Use this URL to cite or link to this record in EThOS: http://ethos.bl.uk/OrderDetails.do?uin=uk.bl.ethos.713625
Title: The pathways to offending and mental health needs of ex-armed forces personnel in prison : a mixed methods study
Author: Wainwright, Verity
Awarding Body: University of Manchester
Current Institution: University of Manchester
Date of Award: 2017
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Abstract:
Background: Ex-armed forces personnel constitute 3.5% of the prison population in England and Wales but we know little about why some former service personnel end up in prison. Furthermore, understanding what the mental health needs of this group are and how to meet them will inform service delivery and offending prevention strategies. Therefore, this study aimed to assess the mental health needs, and explore the pathways to offending, of ex-armed forces personnel in prison. Methods: A mixed methods design was used. A researcher administered questionnaire collected demographic information; details of pre-service; military experience; circumstances post-armed forces; and a detailed assessment of mental health of 105 male ex-armed forces personnel in prison. Their healthcare and offending records were accessed to record any formal mental health diagnoses and details of previous offending. Two studies made up the qualitative arm of the study: study 1 used semi-structured interviews (n = 20) to explore the pathways to offending of ex-armed forces personnel in prison from their perspective and study 2 employed semi-structured interviews with prisoners (n = 10) and a focus group with professionals (n = 5) to explore the service needs and treatment barriers of former service personnel in prison. Results: Of 105 participants, 40 (38%) screened positively for a current common mental health (CCMH) problem (i.e. depression, anxiety or post-traumatic stress disorder [PTSD]) and a high prevalence of alcohol misuse was assessed (n = 59, 56%). Over half of the sample were serving their first custodial sentence (n = 58, 55%). Violent offences were the most common index offence (n = 34, 32%) and the majority of the sample had previous convictions recorded (n = 70, 71%). Participants considered their pathways to offending as complex and incorporating pre-service, military service and post-service factors. Perceived influences on offending included mental health and substance misuse problems, impulsivity and problem solving difficulties. Prison was considered an opportunity to access help and staff having military awareness was thought to encourage help-seeking. However, stigma and previous negative experiences were perceived to make asking for help difficult and the variability in support across the prison estate was considered a barrier to support by all. Discussion: The findings of this study add to the literature and our knowledge of ex-armed forces personnel in prison. The study found that the mental health needs of the group are largely similar to the general prison population but that potential nuances exist regarding alcohol misuse and PTSD. The pathways to offending of the group are complex and are influenced by a number of factors in veterans' lives. Based on the findings of the study implications and directions for future work are discussed.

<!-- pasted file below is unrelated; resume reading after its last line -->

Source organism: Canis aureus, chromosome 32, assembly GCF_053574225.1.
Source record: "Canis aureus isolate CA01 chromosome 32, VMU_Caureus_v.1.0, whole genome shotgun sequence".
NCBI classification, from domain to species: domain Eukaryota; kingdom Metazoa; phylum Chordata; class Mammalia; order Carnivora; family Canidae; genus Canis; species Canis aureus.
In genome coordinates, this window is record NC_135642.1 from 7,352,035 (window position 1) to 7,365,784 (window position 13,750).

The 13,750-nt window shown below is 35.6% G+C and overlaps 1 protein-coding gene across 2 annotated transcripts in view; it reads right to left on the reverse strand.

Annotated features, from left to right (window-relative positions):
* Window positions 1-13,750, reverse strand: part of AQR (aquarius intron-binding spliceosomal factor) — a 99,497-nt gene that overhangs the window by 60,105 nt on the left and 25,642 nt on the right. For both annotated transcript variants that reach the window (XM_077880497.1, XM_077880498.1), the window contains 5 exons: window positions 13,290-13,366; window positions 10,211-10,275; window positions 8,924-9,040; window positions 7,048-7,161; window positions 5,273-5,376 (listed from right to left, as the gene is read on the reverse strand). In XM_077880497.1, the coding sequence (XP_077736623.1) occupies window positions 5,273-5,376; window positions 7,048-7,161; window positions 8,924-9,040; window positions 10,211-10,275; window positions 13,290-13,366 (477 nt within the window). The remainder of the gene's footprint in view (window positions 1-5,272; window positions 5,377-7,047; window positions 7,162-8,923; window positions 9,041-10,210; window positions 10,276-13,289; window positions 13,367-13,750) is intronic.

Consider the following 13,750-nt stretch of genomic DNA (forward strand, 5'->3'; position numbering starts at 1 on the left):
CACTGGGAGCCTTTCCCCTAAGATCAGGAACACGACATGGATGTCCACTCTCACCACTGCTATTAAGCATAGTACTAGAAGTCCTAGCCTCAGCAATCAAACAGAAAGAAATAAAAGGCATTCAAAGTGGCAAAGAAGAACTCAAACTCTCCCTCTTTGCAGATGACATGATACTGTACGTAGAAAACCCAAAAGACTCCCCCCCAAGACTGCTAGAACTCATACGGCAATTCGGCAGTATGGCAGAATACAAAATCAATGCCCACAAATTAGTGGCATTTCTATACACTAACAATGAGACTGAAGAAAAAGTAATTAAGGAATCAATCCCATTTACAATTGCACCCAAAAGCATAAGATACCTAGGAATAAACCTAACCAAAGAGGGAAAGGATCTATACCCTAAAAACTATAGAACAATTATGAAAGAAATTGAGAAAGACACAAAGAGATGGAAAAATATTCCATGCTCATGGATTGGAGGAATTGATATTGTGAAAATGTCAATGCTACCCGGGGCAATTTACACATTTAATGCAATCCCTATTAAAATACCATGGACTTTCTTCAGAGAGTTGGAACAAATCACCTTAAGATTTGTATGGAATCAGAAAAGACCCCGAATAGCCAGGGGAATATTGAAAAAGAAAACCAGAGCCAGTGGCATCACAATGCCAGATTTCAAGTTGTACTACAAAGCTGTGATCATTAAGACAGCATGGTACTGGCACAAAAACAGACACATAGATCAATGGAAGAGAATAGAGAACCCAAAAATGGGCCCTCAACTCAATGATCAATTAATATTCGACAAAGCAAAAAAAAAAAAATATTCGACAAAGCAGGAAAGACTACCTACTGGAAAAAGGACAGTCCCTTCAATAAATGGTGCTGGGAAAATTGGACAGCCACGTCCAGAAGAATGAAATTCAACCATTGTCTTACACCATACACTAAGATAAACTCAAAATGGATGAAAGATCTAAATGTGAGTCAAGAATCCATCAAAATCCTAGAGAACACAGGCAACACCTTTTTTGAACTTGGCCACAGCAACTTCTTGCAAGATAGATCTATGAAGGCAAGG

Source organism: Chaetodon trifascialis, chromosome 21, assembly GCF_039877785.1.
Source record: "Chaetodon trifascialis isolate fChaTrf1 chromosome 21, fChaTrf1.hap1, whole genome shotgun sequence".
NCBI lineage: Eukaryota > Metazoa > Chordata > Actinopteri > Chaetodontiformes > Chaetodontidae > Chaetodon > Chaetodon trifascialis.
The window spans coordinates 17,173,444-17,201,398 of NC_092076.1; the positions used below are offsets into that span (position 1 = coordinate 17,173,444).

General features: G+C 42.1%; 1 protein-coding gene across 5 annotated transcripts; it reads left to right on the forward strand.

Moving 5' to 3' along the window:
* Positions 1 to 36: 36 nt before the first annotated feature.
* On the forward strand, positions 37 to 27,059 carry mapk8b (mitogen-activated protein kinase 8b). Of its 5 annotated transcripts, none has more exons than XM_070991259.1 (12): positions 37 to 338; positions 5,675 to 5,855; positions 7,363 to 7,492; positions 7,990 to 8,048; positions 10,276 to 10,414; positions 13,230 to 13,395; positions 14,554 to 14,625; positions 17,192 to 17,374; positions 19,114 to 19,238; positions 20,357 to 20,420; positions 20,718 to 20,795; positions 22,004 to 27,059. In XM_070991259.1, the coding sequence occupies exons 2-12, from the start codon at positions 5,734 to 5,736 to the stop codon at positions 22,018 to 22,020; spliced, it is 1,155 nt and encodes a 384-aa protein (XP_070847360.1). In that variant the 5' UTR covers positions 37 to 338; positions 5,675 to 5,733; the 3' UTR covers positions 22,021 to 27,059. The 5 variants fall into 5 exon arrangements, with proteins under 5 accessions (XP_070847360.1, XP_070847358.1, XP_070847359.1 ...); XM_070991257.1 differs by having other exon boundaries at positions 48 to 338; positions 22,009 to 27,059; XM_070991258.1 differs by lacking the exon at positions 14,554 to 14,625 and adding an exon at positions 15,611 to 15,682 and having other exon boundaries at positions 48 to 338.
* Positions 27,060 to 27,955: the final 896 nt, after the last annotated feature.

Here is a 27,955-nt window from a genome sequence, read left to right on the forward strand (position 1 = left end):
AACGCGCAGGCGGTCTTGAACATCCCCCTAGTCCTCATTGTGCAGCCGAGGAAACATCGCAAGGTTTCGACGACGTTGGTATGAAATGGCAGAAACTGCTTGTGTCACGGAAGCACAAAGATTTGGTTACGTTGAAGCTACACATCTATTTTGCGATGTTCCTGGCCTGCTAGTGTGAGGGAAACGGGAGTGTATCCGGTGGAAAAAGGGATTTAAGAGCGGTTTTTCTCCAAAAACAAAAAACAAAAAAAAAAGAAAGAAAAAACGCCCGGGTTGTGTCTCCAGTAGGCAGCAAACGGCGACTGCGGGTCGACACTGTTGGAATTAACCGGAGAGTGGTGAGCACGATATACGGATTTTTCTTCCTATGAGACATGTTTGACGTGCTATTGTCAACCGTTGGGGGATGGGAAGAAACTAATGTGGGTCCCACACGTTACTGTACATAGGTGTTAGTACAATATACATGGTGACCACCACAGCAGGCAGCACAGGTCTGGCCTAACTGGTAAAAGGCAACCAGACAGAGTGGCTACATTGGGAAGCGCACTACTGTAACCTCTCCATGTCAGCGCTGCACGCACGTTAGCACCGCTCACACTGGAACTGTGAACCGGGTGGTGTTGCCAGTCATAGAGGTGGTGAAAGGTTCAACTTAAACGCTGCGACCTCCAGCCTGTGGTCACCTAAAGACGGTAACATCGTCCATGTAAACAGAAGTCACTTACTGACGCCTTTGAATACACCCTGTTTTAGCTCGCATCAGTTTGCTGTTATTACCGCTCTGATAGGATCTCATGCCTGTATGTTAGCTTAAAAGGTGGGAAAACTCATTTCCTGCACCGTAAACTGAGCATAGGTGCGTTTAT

Supervisor: Senior, Jane Sponsor: Not available
Qualification Name: Thesis (Ph.D.) Qualification Level: Doctoral
EThOS ID: uk.bl.ethos.713625  DOI: Not available
Keywords: mental health ; offending ; ex-armed forces ; prison
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